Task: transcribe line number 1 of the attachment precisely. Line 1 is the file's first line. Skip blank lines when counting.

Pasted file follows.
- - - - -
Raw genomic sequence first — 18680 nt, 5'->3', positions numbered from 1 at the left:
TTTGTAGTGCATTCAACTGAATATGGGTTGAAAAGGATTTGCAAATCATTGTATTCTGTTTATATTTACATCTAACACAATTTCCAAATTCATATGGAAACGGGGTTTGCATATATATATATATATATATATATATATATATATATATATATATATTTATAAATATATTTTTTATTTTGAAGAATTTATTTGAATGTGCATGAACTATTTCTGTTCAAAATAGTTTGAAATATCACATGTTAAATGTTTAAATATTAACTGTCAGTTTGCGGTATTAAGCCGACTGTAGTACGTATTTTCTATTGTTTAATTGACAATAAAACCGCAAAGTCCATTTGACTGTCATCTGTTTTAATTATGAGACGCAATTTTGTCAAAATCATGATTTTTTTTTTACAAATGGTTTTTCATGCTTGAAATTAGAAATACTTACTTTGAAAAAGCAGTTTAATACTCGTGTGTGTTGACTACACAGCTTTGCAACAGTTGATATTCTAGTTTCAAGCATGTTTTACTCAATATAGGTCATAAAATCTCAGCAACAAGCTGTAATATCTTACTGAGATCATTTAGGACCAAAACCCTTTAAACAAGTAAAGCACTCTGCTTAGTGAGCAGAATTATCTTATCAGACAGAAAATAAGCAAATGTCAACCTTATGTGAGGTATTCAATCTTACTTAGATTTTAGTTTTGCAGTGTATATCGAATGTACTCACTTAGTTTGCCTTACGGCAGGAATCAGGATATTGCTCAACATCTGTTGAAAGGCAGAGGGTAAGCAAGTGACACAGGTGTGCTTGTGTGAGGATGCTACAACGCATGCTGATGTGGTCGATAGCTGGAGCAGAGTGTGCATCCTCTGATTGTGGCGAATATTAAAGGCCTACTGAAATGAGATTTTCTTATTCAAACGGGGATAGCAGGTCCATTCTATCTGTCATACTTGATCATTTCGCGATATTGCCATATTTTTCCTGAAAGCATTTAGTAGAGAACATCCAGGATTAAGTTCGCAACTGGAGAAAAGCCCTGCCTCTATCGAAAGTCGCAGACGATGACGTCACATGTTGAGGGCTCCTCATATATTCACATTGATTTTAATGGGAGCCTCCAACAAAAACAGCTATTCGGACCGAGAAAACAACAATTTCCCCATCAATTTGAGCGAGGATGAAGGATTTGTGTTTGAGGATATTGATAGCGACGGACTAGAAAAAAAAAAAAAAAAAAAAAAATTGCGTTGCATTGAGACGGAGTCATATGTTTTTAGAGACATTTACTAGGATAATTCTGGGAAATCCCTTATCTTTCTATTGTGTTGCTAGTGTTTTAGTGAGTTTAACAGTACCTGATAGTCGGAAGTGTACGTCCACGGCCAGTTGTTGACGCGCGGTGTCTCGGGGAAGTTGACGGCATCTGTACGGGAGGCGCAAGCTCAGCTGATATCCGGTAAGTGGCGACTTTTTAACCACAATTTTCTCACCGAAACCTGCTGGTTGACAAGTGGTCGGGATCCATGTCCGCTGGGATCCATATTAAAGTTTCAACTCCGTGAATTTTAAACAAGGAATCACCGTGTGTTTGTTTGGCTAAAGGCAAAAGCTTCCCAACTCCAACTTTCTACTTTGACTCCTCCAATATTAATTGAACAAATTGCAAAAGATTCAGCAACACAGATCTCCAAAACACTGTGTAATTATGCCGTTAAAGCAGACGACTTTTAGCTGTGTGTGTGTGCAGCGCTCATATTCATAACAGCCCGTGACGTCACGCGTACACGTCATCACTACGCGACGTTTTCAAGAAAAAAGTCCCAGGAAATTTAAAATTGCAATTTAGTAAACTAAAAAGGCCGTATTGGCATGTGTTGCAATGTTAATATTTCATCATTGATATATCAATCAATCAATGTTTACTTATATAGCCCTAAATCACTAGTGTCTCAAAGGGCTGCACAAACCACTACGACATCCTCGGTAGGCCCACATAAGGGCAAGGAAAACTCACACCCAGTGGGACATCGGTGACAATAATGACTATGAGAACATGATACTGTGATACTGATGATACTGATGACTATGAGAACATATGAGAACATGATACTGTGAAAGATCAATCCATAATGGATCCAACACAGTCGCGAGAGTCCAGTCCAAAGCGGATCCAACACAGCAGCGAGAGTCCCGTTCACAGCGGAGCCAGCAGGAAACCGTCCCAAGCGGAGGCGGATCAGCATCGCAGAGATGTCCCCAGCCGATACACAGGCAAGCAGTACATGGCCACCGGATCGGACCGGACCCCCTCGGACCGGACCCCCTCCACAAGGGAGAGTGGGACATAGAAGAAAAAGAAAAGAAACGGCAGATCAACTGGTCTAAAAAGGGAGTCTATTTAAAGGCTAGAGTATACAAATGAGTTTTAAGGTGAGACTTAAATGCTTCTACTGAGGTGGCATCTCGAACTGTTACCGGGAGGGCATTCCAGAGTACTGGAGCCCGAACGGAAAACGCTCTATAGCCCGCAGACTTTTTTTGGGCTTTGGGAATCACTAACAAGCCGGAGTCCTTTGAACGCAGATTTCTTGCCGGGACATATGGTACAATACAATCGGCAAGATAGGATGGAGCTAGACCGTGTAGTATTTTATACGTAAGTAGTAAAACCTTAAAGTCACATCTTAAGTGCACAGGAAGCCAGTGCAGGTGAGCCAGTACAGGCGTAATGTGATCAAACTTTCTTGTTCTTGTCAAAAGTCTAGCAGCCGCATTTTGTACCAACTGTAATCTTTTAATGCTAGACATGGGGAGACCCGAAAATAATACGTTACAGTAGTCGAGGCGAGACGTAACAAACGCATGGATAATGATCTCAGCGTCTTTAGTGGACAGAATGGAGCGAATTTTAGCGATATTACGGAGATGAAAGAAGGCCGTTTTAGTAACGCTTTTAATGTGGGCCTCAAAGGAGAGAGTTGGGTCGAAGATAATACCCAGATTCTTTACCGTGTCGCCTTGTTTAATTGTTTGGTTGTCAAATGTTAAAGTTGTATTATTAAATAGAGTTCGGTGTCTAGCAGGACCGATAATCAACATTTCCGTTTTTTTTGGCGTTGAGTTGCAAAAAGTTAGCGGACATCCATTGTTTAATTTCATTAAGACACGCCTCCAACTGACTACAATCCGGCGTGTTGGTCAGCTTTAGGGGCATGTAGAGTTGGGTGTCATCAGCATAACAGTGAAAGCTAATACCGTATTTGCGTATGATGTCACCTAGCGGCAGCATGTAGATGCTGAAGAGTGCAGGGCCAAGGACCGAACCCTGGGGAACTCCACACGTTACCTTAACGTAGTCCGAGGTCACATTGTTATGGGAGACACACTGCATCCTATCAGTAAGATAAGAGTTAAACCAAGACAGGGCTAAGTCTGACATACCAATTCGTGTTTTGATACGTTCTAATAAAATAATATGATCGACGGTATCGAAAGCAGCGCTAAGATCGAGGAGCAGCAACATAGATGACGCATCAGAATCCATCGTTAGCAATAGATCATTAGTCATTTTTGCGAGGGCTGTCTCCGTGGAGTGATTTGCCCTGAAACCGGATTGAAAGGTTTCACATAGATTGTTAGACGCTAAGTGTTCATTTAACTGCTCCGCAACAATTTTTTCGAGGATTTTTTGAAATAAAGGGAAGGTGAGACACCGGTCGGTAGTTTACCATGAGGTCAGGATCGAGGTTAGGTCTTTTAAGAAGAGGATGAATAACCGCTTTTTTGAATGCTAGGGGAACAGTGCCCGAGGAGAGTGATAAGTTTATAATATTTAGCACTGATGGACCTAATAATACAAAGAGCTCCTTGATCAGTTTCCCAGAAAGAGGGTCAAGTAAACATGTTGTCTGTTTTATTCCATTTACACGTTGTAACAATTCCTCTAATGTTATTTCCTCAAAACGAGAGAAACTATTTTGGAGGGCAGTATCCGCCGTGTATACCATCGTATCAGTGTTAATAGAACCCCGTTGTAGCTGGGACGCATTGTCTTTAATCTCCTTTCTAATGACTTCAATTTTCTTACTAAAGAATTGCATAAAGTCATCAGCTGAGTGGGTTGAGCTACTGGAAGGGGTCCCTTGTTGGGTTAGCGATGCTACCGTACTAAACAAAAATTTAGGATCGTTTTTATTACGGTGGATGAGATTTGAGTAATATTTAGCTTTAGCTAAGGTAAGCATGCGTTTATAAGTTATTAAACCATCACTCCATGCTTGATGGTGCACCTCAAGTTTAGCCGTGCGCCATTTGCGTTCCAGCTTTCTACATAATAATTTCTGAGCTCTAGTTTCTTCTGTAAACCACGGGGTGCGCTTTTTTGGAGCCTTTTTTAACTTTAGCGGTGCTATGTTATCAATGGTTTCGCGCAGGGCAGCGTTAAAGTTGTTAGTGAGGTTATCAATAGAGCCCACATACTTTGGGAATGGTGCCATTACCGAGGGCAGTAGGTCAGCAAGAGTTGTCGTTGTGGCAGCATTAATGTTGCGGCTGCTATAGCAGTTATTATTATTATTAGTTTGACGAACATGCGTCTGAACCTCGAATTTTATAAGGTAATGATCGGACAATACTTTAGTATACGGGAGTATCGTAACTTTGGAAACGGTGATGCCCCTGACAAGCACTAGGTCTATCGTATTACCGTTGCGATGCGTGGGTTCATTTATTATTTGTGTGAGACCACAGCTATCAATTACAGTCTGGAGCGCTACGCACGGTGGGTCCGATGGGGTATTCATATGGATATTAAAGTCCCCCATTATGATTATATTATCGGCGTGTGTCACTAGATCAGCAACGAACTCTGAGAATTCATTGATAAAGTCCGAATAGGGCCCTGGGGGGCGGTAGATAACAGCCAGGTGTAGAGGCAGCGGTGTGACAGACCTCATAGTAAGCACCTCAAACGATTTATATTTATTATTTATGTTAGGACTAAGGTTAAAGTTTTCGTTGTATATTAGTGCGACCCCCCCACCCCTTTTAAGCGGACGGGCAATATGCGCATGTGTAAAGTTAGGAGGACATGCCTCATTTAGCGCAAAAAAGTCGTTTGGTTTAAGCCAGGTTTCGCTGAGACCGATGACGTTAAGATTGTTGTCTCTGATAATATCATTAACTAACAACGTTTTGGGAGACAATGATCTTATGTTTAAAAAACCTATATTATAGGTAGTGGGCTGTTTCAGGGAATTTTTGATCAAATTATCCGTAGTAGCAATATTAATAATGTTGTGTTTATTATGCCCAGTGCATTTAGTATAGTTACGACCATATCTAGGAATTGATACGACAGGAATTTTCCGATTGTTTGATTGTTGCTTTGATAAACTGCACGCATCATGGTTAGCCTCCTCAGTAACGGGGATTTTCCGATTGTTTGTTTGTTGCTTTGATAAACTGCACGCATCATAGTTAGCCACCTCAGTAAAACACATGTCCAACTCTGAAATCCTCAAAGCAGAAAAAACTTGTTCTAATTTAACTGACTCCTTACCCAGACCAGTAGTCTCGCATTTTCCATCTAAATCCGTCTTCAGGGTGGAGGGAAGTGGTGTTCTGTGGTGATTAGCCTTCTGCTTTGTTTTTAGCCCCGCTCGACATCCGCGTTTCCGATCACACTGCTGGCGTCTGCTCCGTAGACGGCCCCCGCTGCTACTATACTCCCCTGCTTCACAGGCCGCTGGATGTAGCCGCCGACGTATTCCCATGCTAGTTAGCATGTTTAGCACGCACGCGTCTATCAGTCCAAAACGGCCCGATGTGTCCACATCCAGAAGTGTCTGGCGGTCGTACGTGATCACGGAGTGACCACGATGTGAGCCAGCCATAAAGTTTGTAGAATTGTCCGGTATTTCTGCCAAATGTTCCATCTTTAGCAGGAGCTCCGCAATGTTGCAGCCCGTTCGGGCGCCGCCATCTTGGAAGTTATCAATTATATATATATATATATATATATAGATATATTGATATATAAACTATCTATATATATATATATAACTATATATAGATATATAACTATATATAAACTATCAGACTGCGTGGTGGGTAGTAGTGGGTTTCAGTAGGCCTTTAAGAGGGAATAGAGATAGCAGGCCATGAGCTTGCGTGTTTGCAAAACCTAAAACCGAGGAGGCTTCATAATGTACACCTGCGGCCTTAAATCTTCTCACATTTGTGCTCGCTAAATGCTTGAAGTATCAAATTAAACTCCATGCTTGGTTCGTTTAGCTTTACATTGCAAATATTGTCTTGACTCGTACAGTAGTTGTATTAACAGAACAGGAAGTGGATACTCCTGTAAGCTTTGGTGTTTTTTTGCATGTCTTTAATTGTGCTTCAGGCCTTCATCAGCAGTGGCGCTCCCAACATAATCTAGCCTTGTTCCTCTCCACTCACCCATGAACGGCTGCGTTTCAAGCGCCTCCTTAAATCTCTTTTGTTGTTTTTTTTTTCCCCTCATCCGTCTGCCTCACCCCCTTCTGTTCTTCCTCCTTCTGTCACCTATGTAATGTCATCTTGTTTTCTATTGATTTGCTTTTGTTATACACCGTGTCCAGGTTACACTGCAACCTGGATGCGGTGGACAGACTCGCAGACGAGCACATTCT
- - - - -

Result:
Raw genomic sequence first — 18680 nt, 5'->3', positions numbered from 1 at the left: